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A belated postscript to last week’s Quarterly Conversation publication of a single chapter from Evolution of Desire: A Life of René Girard, which will be out in April (you can find the essay here; and our post about it here). It describes the 1966 Baltimore conference that René Girard organized, with Richard Macksey and Eugenio Donato, that brought French thought to America – and with it Jacques Lacan and Jacques Derrida.

A few days ago, a friend from Paris sent us a Tweet we might otherwise have overlooked. Pierre Assouline is one of France’s most visible critics, and he’s on the Goncourt jury, which awards France’s most prestigious literary award. Moreover, he has more than 32,000 Twitter followers, so that tweet was retweeted more in the days after this screenshot. We lost track of the other French posts after that. But our hard little heart fluttered a bit to see France taking note.

We were also pleased to hear that “The French Invasion” is one of the tony Quarterly Conversation‘s top hitters, with 10,000 readers in the first few days. Give it a click if you haven’t. As one reader said a few days ago, “Haven’t read anything on the internet in a while that’s given me so much pleasure.”

Postscript on 12/20: There’s more: The popular economist Tyler Cowen has featured Evolution of Desire as the lead news item on his website here.  Wikipedia tells me he is #72 among the “Top Global Thinkers” in 2011, by Foreign Policy Magazine.

Evolution of Desire – the excerpt: “Haven’t read anything on the internet in a while that has given me so much pleasure.”

Monday, December 11th, 2017
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Up at Quarterly Conversation, an excerpt from my Evolution of Desire: A Life of René Girard – to serve as appertifThe book will be officially out in April, and our kindly friends over at QC wanted to run an excerpt. Instead it became a whole chapter! “The French Invasion” describes a few wild days at Johns Hopkins University in 1966:

The conference has been called “epochal,” “a watershed,” “a major reorientation in literary studies,” “the French invasion of America,” the “96-gun French dispute,” the equivalent of the Big Bang in American thought.

To hear the superlatives, one would have thought that “The Languages of Criticism and the Sciences of Man” symposium held at Johns Hopkins for a few frantic days from 18 to 21 October 1966 was the first gathering of its kind ever held. It wasn’t, but it did accomplish a feat that changed the intellectual landscape of the nation: it brought avant-garde French theory to America. In the years that followed, René Girard would champion a system of thought that was both a child of this new era and an orphan within it. He was at once proud of his role in launching the symposium, and troubled by some of its consequences.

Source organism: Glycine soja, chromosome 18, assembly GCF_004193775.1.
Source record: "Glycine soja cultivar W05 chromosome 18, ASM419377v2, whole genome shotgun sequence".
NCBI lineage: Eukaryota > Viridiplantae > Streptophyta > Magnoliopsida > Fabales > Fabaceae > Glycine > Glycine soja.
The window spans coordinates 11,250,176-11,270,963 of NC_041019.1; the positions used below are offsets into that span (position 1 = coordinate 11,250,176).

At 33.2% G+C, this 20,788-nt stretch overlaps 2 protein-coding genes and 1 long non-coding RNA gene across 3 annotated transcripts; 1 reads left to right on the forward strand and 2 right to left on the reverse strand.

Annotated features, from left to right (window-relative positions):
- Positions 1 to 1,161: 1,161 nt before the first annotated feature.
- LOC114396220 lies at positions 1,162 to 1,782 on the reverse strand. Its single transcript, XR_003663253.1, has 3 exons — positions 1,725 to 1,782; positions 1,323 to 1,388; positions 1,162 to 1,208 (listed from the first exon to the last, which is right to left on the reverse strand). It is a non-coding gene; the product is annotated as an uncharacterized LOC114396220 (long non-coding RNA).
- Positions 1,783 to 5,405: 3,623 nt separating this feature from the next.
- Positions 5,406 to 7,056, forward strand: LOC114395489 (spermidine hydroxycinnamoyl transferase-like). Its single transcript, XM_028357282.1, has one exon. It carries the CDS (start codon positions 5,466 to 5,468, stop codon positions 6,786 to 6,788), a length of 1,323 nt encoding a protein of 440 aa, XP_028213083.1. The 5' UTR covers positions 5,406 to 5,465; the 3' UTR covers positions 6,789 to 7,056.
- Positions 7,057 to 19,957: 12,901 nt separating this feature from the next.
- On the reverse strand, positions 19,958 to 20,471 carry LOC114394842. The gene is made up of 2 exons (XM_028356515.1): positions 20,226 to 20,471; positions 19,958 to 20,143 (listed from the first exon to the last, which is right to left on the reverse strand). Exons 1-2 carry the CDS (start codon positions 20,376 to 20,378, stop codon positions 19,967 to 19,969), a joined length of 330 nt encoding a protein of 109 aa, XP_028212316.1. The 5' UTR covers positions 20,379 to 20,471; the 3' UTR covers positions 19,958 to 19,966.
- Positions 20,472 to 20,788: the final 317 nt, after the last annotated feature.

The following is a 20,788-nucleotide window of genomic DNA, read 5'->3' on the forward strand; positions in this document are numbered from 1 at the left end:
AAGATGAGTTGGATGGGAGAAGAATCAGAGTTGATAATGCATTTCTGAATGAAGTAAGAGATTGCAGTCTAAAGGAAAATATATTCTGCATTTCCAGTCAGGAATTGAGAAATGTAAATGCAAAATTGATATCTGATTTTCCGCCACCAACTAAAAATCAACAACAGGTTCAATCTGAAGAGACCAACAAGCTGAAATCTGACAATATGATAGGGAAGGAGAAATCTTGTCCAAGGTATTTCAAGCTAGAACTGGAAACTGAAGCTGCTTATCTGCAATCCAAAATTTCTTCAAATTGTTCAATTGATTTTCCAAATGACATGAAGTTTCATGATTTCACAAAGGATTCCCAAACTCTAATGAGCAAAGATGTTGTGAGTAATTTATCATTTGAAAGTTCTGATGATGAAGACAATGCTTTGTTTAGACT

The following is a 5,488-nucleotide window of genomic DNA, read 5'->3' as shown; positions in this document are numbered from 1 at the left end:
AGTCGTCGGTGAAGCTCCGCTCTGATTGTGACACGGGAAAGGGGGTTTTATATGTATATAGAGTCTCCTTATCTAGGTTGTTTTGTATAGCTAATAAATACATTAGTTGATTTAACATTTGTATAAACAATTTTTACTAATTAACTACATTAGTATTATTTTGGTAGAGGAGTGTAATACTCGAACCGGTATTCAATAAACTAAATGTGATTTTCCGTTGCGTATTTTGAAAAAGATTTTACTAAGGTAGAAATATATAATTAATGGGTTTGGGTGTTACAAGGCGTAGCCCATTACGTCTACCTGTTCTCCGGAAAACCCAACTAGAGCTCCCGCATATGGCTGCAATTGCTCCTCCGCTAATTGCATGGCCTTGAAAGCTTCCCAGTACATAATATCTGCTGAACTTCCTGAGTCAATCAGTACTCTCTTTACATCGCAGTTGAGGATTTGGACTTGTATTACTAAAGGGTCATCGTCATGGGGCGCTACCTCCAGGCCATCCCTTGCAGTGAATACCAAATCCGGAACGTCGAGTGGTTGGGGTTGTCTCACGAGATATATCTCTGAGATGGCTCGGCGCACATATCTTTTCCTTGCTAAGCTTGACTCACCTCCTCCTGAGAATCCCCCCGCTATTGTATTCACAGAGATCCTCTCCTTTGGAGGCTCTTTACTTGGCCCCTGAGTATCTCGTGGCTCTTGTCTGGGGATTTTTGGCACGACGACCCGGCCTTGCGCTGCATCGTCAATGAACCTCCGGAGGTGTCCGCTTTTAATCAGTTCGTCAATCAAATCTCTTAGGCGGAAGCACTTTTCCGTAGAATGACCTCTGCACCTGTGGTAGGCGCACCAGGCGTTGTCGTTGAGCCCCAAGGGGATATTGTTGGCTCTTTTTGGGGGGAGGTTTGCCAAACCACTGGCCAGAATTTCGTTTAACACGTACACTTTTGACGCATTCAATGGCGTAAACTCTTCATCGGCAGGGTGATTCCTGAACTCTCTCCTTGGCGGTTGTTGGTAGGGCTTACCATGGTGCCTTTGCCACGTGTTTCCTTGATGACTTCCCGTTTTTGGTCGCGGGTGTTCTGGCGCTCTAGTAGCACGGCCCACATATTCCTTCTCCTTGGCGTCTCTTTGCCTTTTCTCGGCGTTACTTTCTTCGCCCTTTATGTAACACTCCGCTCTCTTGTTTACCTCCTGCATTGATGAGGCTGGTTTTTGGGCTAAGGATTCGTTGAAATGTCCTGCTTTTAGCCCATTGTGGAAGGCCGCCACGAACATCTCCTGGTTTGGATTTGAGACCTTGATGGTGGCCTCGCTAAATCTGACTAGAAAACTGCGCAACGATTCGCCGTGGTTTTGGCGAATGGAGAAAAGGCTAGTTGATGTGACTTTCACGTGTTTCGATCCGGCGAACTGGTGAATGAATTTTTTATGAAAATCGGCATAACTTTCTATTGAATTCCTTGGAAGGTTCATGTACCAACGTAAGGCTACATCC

René Girard was one corner of the triumvirate that instigated the conference, and the senior member of the trio. The others were his Johns Hopkins colleagues Richard Macksey  (well, he will be familiar to Book Haven readers. We’ve written about him here) and Eugenio Donato. Donato was one of those rare birds in academia who “had a nose,” according to a French expression Dick Macksey borrowed. “He knew where the cooking was taking place.”

The only way up is down: Rachel Jacoff and Robert Harrison discuss Dante’s Inferno

Thursday, December 7th, 2017
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The fatal kiss of Francesco da Rimini and Paolo Malatesta, as portrayed by William Dyce in1837.

The world of Dante scholars is a small and close-knit one, and Rachel Jacoff is one of its leading luminaries. In this Entitled Opinions conversation, she discusses The Divine Comedy, and more particularly The Inferno, with her former student, our Entitled Opinions host Robert Pogue Harrison, himself a major Dante scholar. It’s over at the Los Angeles Review of Books here. (It’s part one of a three-part series – but don’t worry; each operates as a stand-alone interview.)

They begin with the setting of the Divine Comedy, and the spiritual, existential, biographical, and political crisis in which it is born. The epic poem takes place in the Jubilee year 1300, when the Florentine was 35 years old, at the midpoint of his life. He was in the middle of two prose works he couldn’t finish, Convivio and De Vulgari Eloquentia. Instead, he undertakes the major work for which he is most remembered, The Divine Comedy.

Da man.

Entitled Opinions host and guest discuss the great poem’s background, the spiritual crisis that gave birth to it, the mysterious role of Virgil as Dante’s guide, and the role of women in the drama (both as mediators to Dante’s spiritual climb, and as sexual sinners in the Inferno). And, inevitably, they discuss the renowned Canto V, with the adulterous lovers Francesca da Rimini and Paolo Malatesta. (More about the doomed couple from two other Stanford scholars, René Girard and John Freccero here.)